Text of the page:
My history is alive today. My history keeps on building up. My identity is stronger. It is not dying. The more I share, the stronger I get. The more power I get. That’s why, when we put a larrakitj as a piece in a museum, it has got the power.
Source: National Museum of Australia
Wukun Wanambi is a Yolngu artist from Eastern Arnhem Land and a member of the Marrakulu clan. He works primarily using earth pigments on bark and larrakitj (which are traditional memorial poles), and also makes prints at the Buku Larrngay Print Space in Yirrkala.
Wanambi began painting in 1997 as part of a major artistic program called the ‘Saltwater Project’. The Marrakulu clan (of the Yolnu people in Arnhem Land), of which Wanambi is a member are responsible for saltwater imagery. These imagery had not been painted intensively since his father, Mithili Wanammbi who was also a painter, passed away in 1981. Wanambi drew on the knowledge of caretakers, or djunggayi (men who teach younger men their lore and how to paint designs), principally the late Yanggarriny Wunungmurra (1932-2003). This entitled Wanambi to paint saltwater designs.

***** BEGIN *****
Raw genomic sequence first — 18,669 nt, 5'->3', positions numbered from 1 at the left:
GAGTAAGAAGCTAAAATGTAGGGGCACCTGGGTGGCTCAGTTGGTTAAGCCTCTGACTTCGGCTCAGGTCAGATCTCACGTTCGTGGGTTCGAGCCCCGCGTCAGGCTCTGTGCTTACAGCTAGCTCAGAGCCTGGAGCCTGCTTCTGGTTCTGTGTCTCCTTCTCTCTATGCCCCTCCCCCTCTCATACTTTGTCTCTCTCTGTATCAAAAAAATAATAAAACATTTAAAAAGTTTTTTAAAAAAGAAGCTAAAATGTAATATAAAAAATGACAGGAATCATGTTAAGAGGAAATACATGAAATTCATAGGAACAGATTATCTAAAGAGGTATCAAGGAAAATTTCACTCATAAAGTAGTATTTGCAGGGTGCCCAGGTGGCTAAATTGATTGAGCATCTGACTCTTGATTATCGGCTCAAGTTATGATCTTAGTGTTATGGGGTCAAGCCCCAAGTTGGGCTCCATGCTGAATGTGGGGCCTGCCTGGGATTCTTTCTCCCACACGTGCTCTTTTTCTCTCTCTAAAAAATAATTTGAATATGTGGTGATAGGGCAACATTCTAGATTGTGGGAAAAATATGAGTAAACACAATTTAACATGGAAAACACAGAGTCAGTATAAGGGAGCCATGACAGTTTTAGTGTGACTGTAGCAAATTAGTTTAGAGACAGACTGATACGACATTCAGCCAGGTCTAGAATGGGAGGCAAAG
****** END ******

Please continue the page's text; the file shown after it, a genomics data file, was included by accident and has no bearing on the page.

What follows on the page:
He has been an extremely successful artist since he won the Best Bark Painting category at the Telstra National Aboriginal & Torres Strait Islander Art Awards in 1998. Five years later, he was awarded a Highly Commended at the same Awards, this time in the 3-D category.
Wanambi has gone on to establish a high-profile career, having exhibited nationally as a solo artist and his work is in most major Australian galleries, including the National Gallery of Australia, the Art Gallery of NSW and the Art Gallery of South Australia.
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